COME HITHER IF YOU DARE…Marlene Dietrich portrayed Agent X-27 in Josef Von Sternberg’s 1931 spy film Dishonored. (IMDB)

…if you preferred the stage to the screen, you could check out a show on Broadway, but if you were Dorothy Parker (subbing as theater critic for her pal Robert Benchley), you’d have trouble finding anything worth watching. Her latest review was something of a double-whammy: not only was the play a stinker, but it was written by one of Parker’s least-favorite authors, A. A. Milne

…AND MY MONEY BACK, TOO…

 *  *  *

Cinéma Vérité

However, Dorothy Parker could have found consolation in the fact that someone, somewhere, had it a lot worse. For example, the eight defendants in a Soviet show trial, filmed for the edification of the masses and as a warning to opponents of the Bolshevik Revolution. In this warm-up for the Great Terror to come, five of the eight were condemned to death after making what were obviously forced confessions. John Mosher had this to say about the real-life horror film:

PRELUDE TO MADNESS…Scenes from the Treason Trial of the Industrial Party of Moscow. Above, filming the proceedings; below, one of the accused scientists confessing his “crimes” against the state. (moderntimes.review/YouTube)

 *  *  *

End of the World, Part II

In my last post we saw how E. B. White mourned the end of the New York World newspaper in a lengthy “Notes and Comment” entry. By contrast, White’s colleague Morris Markey wasn’t shedding any tears for a newspaper he believed had seen its better days. Markey shared his observations in his March 14 “Reporter at Large” column…

AFRAID OF THE DENTIST? Murder suspect Arthur Warren Waite, a dentist from Grand Rapids, Michigan, appeared at Criminal Courts in New York City on May 22, 1916, to face double murder charges (he poisoned his in-laws). He was sent to the electric chair at Sing Sing on May 24, 1917. According to Morris Markey, the World’s coverage of the story was the newspaper’s swan song.(Criminal Encyclopedia)

…Markey described the newspaper’s final day with veteran rewrite man Martin Green quietly typing his last story amid the tears and wisecracks of reporters suddenly out of work…

LONG GONE…Veteran rewrite man Martin Green (inset) filed his last story for the New York World on Feb. 27, 1931. Above, the New York World building was located on Manhattan’s “Newspaper Row” near City Hall. Commissioned by the newspaper’s owner, Joseph Pulitzer, the 20-story building was the world’s tallest office building when in was completed in 1890. It was demolished in 1955 to make way for an expanded car ramp entrance to the Brooklyn Bridge. (New York Times/Library of Congress)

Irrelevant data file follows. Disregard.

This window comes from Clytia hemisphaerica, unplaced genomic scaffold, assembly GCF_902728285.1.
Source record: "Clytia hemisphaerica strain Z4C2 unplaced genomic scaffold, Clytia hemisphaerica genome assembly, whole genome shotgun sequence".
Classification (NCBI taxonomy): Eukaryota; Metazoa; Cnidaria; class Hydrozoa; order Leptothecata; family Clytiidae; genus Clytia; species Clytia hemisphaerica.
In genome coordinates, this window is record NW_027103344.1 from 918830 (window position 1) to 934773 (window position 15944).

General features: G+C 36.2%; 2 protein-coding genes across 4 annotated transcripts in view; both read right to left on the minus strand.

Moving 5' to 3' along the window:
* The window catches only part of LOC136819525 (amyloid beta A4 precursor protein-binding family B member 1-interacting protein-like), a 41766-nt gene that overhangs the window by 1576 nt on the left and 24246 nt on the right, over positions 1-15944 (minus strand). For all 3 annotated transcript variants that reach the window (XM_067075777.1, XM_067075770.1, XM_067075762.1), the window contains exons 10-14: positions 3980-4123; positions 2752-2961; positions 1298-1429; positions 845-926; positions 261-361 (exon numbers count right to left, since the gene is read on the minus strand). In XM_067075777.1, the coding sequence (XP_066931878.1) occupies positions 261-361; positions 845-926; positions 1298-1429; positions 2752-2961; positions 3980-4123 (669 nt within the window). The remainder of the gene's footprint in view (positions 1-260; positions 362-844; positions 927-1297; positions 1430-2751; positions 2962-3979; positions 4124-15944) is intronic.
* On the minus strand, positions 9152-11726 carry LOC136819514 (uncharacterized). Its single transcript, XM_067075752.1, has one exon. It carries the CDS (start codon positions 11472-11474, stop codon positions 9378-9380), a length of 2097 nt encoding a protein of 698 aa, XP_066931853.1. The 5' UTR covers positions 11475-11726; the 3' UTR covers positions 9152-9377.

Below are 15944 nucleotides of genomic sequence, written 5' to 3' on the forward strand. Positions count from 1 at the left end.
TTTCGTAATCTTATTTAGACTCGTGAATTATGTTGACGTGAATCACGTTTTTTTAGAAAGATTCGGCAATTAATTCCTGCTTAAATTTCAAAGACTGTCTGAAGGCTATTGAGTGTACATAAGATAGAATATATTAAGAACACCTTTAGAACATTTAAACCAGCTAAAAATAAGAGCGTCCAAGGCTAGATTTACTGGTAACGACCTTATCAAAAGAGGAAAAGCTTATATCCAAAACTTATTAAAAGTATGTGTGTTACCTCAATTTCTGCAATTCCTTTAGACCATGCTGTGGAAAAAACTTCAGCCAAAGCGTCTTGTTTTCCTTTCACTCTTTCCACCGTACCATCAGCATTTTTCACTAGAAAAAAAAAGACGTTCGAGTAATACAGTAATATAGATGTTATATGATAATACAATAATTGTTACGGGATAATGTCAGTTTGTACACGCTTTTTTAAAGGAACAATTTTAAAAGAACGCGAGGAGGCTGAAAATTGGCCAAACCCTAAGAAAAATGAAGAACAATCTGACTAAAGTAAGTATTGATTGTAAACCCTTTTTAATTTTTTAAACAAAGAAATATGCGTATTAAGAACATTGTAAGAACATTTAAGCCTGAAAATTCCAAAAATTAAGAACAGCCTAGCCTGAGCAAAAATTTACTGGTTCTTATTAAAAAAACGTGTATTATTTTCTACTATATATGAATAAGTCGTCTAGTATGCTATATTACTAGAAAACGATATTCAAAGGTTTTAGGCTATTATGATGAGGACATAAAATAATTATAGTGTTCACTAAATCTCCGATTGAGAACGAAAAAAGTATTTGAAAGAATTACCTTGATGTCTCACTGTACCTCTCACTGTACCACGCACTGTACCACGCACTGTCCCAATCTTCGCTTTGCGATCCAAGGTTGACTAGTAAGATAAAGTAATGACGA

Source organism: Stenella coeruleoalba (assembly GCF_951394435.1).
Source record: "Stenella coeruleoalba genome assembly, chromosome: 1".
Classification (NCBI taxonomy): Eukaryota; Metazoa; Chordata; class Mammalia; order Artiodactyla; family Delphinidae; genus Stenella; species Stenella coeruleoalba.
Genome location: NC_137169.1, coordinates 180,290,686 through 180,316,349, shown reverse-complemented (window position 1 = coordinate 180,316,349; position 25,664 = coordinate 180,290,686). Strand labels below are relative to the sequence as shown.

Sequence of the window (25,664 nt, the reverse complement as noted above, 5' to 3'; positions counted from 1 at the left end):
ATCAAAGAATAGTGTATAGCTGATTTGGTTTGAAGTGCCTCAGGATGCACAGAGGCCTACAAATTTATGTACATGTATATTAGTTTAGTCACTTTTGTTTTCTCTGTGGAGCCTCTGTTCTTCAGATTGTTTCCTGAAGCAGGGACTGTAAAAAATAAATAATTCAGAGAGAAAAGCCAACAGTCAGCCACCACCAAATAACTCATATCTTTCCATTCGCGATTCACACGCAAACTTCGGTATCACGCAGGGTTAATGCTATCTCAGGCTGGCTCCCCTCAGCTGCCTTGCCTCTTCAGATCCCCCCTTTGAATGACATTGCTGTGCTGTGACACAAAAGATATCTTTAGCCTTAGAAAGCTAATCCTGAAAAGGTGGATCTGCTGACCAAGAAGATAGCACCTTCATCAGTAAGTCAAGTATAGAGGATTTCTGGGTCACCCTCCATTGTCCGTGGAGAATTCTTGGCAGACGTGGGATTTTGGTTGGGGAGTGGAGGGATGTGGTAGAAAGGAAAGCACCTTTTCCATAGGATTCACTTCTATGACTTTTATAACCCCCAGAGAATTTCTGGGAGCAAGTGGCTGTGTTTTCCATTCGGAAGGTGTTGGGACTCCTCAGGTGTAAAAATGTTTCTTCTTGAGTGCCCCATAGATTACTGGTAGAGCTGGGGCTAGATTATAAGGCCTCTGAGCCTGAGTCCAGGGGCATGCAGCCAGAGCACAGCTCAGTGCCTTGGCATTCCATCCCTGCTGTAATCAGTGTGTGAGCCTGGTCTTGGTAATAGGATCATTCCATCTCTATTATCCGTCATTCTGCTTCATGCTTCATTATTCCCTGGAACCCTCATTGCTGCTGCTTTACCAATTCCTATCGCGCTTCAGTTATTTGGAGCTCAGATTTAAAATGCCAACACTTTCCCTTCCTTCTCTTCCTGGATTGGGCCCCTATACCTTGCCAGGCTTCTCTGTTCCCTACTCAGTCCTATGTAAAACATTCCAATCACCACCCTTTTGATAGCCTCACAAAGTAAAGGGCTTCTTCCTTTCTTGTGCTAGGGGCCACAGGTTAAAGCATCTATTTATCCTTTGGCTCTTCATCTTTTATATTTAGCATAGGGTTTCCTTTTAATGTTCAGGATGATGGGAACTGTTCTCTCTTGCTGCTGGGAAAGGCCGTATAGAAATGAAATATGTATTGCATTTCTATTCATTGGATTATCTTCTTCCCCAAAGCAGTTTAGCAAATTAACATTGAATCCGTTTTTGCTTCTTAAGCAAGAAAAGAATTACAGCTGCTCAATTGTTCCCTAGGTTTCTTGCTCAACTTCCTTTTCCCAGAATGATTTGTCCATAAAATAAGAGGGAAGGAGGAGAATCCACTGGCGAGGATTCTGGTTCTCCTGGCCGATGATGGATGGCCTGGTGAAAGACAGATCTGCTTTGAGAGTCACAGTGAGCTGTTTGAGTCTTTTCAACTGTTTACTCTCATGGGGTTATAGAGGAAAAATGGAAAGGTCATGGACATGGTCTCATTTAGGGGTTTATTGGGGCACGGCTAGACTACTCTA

…the end of the World was also on the mind of Gardner Rea, who contributed this cartoon to the March 21 issue: 

 *  *  *

The State of Modern Man

Lois Long continued her “Doldrums” series by looking at the condition of bachelor life in the city, and like everything else among the younger generation she found it wanting. Lois was a ripe old 29 when she wrote this, but given how radically life had changed since the Roaring Twenties, a wide gulf now separated those days from the more somber Thirties. Note how Long, who embodied flapper life in her defunct “Tables for Two” column, described herself as a “modest, retiring type” who knew nothing about men. Around this time Long was preparing to divorce husband (and New Yorker cartoonist) Peter Arno after a brief, tempestuous marriage…

 *  *  *

From Our Advertisers

In those depressed days the makers of Buick automobiles decided to look to a brighter future, imaging how the boys of the present would be drivers of Buicks in the future…this kid probably ended up driving a tank or a Jeep rather than a Buick when 1942 rolled around…

Adele Morel also wanted you to think about the future, and how to hold off those inevitable wrinkles…note the message near the bottom: “Do you realize that a youthful appearance means happiness?”…